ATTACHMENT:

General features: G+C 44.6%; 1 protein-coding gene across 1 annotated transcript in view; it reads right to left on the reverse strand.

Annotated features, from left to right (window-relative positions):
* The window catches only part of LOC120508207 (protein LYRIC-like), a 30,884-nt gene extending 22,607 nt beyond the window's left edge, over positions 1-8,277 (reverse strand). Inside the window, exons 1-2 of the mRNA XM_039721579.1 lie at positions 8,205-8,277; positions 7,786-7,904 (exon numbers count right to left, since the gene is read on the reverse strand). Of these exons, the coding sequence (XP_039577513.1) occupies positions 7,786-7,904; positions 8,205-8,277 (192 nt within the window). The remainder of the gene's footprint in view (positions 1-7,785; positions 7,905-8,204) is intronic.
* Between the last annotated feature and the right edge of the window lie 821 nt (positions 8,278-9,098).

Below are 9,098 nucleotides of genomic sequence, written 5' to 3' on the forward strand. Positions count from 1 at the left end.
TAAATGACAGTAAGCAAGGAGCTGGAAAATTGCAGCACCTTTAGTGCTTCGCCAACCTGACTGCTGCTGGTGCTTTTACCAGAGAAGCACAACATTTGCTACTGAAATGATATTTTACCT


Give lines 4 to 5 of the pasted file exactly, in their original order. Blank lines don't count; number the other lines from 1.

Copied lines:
* Between the last annotated feature and the right edge of the window lie 821 nt (positions 8,278-9,098).

Below are 9,098 nucleotides of genomic sequence, written 5' to 3' on the forward strand. Positions count from 1 at the left end.